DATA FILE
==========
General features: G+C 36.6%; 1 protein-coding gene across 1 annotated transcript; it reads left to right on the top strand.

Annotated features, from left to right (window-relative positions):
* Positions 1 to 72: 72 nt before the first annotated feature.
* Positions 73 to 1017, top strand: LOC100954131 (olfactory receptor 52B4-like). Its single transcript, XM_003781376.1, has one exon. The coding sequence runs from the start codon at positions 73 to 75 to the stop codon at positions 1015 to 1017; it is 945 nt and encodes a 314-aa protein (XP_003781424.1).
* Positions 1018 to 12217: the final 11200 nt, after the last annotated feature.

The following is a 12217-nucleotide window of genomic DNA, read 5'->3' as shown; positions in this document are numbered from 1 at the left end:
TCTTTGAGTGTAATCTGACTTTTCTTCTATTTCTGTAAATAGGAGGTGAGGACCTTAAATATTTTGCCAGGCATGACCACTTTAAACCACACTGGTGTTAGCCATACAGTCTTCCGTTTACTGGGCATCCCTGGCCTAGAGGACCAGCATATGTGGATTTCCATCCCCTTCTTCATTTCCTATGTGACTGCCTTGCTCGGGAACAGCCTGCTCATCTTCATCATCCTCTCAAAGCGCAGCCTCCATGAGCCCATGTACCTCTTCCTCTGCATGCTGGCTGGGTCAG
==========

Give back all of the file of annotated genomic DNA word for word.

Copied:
General features: G+C 36.6%; 1 protein-coding gene across 1 annotated transcript; it reads left to right on the top strand.

Annotated features, from left to right (window-relative positions):
* Positions 1 to 72: 72 nt before the first annotated feature.
* Positions 73 to 1017, top strand: LOC100954131 (olfactory receptor 52B4-like). Its single transcript, XM_003781376.1, has one exon. The coding sequence runs from the start codon at positions 73 to 75 to the stop codon at positions 1015 to 1017; it is 945 nt and encodes a 314-aa protein (XP_003781424.1).
* Positions 1018 to 12217: the final 11200 nt, after the last annotated feature.

The following is a 12217-nucleotide window of genomic DNA, read 5'->3' as shown; positions in this document are numbered from 1 at the left end:
TCTTTGAGTGTAATCTGACTTTTCTTCTATTTCTGTAAATAGGAGGTGAGGACCTTAAATATTTTGCCAGGCATGACCACTTTAAACCACACTGGTGTTAGCCATACAGTCTTCCGTTTACTGGGCATCCCTGGCCTAGAGGACCAGCATATGTGGATTTCCATCCCCTTCTTCATTTCCTATGTGACTGCCTTGCTCGGGAACAGCCTGCTCATCTTCATCATCCTCTCAAAGCGCAGCCTCCATGAGCCCATGTACCTCTTCCTCTGCATGCTGGCTGGGTCAG